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The Tree of Knowledge

The Limits of Computation

Apostolos Syropoulos goes back to BASICs to consider whether the human brain is a computer.

There is a school of thought that assumes that all intellectual problems can potentially be solved by computers [for example, see ‘The Future of Philosophy is Cyborg’, by Phil Torres in Issue 141]. However, is this really the case? Here I will try to explain why we do not know where the limits of computability are, and how this lack of knowledge affects our understanding in a number of areas.

Roughly, we can say that a computable (or solvable) problem is any problem that can be solved by a finite set of simple actions. Alternatively, we could say that a computable problem is anything that can be reduced to a mathematical equation and solved accordingly. For example, if someone has to travel to a number of towns and has to schedule her trip so that she has to go through each town only once, this is a mathematical problem. One may say that at first this does not look like a mathematical problem; but we can reduce it to, or transform it into, a mathematical problem (in topology). And if the number of towns that our pilgrim has to travel is small enough, then it is relatively easy to compute an answer. But when the number of towns becomes large enough, then it might not be possible to come up with a road map that goes through each town only once.

Although there are a number of seemingly precise definitions of ‘computability’, it is an imprecise and vague notion. Nevertheless, one can use a Turing machine to rigorously define computation. This (purely conceptual) machine bears the name of the British mathematician Alan Mathison Turing, who defined it in order to solve a famous problem posed by the German mathematician David Hilbert. In a nutshell, Hilbert wanted to make it possible to automatically derive every true mathematical statement. Among other things, this means he was envisioning a machine that could decide whether any stated problem was mathematically calculable, outputting either ‘yes’ or ‘no’ .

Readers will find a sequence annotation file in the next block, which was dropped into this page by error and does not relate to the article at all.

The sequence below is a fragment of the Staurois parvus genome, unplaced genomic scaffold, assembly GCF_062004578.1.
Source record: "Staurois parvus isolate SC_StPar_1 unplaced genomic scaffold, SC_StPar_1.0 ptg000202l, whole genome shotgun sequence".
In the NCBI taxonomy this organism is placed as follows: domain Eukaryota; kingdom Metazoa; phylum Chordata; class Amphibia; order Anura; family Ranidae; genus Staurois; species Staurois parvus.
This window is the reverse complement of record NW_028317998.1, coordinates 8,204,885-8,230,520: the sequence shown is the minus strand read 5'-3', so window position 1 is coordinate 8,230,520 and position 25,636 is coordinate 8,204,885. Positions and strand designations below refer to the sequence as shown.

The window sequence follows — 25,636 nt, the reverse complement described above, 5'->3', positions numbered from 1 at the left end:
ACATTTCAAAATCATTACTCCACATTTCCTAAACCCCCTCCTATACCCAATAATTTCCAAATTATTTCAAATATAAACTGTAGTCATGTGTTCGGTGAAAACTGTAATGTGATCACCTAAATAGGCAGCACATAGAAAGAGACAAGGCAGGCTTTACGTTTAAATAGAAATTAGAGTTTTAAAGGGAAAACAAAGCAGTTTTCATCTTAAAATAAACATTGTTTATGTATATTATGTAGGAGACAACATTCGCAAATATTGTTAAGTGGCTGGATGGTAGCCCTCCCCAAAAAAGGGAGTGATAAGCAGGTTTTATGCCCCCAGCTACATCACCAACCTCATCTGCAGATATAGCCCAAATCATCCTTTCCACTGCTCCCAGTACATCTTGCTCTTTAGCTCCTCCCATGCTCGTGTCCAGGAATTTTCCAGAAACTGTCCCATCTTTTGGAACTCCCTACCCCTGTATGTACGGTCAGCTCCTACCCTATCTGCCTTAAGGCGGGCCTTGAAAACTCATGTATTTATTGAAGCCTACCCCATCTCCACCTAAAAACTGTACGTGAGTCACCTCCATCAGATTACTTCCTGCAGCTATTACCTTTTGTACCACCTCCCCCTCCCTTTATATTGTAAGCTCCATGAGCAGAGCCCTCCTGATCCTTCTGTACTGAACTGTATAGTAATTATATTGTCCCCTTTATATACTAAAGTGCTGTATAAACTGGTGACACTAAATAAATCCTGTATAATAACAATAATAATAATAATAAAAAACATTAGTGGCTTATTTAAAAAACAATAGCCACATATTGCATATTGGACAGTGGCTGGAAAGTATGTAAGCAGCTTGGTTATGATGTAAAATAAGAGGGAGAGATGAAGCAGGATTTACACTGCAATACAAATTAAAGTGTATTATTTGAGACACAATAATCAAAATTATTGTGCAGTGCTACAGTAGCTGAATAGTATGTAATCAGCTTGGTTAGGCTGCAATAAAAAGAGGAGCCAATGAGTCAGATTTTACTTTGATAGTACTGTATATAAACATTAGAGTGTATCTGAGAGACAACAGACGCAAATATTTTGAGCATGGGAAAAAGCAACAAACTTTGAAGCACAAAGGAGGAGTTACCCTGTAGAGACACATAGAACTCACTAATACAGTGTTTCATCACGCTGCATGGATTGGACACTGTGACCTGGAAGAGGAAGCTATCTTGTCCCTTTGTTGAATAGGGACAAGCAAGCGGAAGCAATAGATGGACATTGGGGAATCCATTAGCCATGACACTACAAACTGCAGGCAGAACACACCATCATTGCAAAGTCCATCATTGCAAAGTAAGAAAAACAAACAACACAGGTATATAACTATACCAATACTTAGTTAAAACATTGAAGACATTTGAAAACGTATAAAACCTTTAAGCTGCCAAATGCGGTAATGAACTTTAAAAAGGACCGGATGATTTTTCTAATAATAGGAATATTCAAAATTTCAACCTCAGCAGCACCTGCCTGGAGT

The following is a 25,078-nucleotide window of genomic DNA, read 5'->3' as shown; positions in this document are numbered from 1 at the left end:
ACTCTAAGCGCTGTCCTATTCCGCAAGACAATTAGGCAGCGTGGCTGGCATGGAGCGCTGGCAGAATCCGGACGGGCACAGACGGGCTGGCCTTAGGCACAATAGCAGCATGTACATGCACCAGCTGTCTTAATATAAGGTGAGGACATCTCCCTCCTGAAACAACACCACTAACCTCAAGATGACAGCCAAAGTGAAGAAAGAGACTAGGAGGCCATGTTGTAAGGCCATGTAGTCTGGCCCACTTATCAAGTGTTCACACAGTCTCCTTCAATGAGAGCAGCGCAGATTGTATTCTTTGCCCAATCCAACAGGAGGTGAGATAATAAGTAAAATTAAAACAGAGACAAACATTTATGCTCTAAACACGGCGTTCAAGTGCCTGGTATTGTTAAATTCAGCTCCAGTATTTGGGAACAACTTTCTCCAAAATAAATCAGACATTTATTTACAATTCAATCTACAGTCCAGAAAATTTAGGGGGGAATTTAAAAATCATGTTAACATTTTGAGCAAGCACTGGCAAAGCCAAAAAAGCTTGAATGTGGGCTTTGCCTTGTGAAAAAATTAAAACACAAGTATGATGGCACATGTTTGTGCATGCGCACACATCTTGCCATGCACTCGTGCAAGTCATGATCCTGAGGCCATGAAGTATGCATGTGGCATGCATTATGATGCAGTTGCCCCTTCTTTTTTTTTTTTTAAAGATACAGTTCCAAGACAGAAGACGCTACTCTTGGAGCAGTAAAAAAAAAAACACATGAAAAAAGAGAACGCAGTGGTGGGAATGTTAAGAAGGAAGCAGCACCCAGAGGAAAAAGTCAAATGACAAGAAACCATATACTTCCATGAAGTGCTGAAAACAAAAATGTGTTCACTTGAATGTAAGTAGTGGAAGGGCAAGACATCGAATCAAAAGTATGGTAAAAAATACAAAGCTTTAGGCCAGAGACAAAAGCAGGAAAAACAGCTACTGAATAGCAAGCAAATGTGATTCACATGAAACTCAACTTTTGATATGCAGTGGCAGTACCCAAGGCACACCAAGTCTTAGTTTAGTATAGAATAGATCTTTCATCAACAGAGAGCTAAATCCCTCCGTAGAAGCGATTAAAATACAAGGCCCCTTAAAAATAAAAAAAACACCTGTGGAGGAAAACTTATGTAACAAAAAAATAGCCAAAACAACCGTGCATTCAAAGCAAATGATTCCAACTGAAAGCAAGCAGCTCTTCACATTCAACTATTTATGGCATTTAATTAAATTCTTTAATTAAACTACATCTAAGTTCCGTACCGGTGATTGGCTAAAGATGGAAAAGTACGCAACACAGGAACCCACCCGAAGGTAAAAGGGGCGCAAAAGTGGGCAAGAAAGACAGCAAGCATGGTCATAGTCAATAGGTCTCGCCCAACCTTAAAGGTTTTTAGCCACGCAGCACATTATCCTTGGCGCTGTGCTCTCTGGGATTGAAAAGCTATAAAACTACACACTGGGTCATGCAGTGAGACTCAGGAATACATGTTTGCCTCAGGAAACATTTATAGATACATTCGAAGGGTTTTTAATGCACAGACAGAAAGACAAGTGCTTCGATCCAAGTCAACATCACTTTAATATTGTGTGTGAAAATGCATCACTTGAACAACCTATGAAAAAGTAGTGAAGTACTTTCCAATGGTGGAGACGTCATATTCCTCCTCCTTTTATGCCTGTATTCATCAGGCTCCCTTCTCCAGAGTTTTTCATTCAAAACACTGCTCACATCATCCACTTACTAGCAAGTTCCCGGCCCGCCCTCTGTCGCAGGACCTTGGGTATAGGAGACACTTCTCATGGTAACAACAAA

It seems that Hilbert’s work in Euclidean geometry was responsible for this idea. Hilbert managed to correct some errors in Euclid’s Elements, and he defined an updated, non-Euclidean form of geometry in his Grundlagen der Geometrie (Foundations of Geometry, 1899). In geometry, there are a number of axioms (undeniable truths or foundational principles) which one uses to prove or disprove any geometrical statement. But Hilbert’s idea was that if this is possible with geometry in particular, it should be possible to prove or disprove any statement in mathematics in general. To realize this possibility, Hilbert tried to make mathematics into a symbol manipulation game. In this game, statements are represented by sequences of otherwise meaningless symbols that are transformed by symbol manipulation rules: for example, the rule ‘aabaa ⟶ cbc’ specifies that the symbol sequence ‘aabaa’ should be replaced by ‘cbc’. After applying some or all of the rules to some axioms – that is, to a starting set of symbol sequences, or strings, as they are more commonly known – one gets a new string. So if the axioms represent the basic truths of Euclidean geometry, and the rules of manipulation are the laws of geometry, then the new string will represent a new true statement in the same geometry. And if you program in other axioms and rules, you might generate all the statements of mathematics in a similar way. Generally speaking, this is Hilbert’s dream.

Difference Engine
Difference Engine, designed by Charles Babbage (1791-1871). Cranking out the solution to a polynomial function.
Taken by Jitze Couperus at the Computer History Museum in Mountain View, CA. Creative Commons 2.0 Licence

The Limits of Mathematics